Author: Crystal Williams on 09/29/2010
“Representative [Lamar] Smith … called for the Immigration and Naturalization Service to exercise prosecutorial discretion in hardship cases. That is, immigration officials would simply decline to proceed with a deportation case… Second, Mr. Smith proposed that the attorney general use a provision of immigration law that allows her to ‘parole’ aliens into the country for ‘’urgent humanitarian reasons.’ Parole, he argued, could be used to prevent deportation as well as to allow entry… ‘The government can always do what it wants to do in hardship cases,’ the Congressman said. ‘We should not let the letter of the law get in the way of the spirit.’ … He also said that a large number of ‘hardened criminal’’ aliens were ‘’still slipping through the cracks’ and not being deported. ”Why not use your resources on them?” he asked. ‘Why are they spending their time on cases that cry out for compassion? They’ll never be able to persuade me that they can’t do that.’” –New York Times, March 18, 2000
In 2000, Lamar Smith’s 1996 legislation came under attack for its harsh and unforgiving nature, which resulted in the deportation of people in sympathetic situations, such as young college students who had grown up in the U.S. and gotten trapped in the system. However, rather than amend his law to ameliorate these effects, Mr. Smith (R-TX) urged the then-INS to exercise its discretion to avoid these results in sympathetic cases. The INS did just that, and prosecutorial discretion in the immigration context became a publicly articulated policy.
Fast-forward to today, when prosecutorial discretion has been largely ignored for years and when, in the intervening years, the cruelly indifferent 1996 Act has created countless more such sympathetic cases. Finally, in 2010, DHS officials have started to conduct internal discussions on how to deal with these kinds of cases, how to operate efficiently after years of disjointed tail-chasing, and how to go after hardened criminals instead of the cases that cry out for compassion, just like Mr. Smith urged.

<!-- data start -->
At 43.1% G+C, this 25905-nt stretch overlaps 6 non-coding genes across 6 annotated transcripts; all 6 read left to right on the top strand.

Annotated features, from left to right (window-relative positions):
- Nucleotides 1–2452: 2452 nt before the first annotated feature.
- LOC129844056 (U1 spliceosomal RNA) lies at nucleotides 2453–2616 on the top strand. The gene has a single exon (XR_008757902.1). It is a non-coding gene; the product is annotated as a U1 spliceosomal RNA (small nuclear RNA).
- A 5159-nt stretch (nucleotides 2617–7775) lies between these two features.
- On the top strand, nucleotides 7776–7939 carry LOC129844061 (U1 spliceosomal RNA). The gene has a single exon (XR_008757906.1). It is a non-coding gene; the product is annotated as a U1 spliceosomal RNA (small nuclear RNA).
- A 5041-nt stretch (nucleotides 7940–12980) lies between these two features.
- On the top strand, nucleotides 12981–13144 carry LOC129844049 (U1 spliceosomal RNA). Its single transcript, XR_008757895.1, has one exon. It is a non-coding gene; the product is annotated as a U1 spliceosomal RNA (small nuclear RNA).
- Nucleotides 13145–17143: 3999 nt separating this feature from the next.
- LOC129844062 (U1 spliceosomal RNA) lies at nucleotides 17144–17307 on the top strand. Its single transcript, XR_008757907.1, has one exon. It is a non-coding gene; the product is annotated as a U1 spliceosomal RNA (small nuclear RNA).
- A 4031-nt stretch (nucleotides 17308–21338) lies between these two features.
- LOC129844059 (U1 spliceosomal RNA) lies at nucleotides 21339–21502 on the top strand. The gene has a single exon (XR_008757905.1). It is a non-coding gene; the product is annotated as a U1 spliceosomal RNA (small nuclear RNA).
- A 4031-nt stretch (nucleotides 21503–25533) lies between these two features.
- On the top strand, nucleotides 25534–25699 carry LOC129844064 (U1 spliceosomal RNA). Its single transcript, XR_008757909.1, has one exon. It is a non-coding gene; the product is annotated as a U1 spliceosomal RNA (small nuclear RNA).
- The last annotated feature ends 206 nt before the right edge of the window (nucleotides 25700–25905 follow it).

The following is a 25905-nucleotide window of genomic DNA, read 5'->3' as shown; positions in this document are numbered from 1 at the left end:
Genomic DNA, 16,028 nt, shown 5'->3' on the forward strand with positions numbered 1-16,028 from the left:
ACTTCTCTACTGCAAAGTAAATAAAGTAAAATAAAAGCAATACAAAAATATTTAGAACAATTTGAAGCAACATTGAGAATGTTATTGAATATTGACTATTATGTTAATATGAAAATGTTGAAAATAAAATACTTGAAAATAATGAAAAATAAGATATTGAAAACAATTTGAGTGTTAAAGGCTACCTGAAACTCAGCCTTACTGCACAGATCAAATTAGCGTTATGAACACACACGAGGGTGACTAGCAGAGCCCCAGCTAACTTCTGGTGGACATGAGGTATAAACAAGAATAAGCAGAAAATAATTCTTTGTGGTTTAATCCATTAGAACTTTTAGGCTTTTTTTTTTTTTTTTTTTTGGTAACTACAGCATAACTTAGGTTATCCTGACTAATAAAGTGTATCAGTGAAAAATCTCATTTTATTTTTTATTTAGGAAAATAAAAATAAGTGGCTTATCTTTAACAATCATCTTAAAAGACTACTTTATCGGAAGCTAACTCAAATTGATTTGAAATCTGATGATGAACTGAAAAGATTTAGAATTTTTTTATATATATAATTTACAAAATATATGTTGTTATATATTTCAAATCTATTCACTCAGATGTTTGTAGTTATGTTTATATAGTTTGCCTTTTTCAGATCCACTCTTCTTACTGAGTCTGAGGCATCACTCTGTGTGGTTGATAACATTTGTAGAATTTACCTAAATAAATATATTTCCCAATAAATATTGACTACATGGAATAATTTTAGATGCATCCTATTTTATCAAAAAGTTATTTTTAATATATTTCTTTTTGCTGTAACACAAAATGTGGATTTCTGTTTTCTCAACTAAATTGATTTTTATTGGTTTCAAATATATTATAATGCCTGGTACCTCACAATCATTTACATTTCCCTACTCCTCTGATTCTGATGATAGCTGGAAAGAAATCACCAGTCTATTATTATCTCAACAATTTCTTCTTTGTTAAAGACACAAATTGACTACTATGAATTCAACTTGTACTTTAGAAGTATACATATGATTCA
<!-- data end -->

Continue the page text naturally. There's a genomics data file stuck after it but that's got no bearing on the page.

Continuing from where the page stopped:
So what happened? Entrenched interests within the department, fearful of this change, have leaked internal “think piece” discussion memos to members of Congress, including Mr. Smith. And the reaction? You guessed it: ” ‘The President has promised border security and immigration enforcement. He has said we must hold individuals accountable for their illegal acts,’ said Rep. Lamar Smith of Texas, the top House Republican on the Judiciary Committee. ‘But now we find out the truth: while saying one thing to the public, the Obama administration is scheming to ensure that immigration laws are not enforced.’”—per ABC News, July 30, 2010
The sheer hypocrisy of Mr. Smith and his co-ranters should be sufficient to enable DHS to treat these attacks with the lack of seriousness that they deserve. But instead we see very little of the Department standing up for the principles behind these discussions. Yes, they are not policy. They were just discussions. But many of the ideas in these memos are excellent, and should be implemented—soon. But instead of implementation, the Administration appears to be running for cover.
DHS, stand up. Say that we need these reforms, and why we need them. Then make them happen. Just because Congress is paralyzed doesn’t mean you need to be. As Mr. Smith told you a decade ago, you have the legal basis to do it. So do it.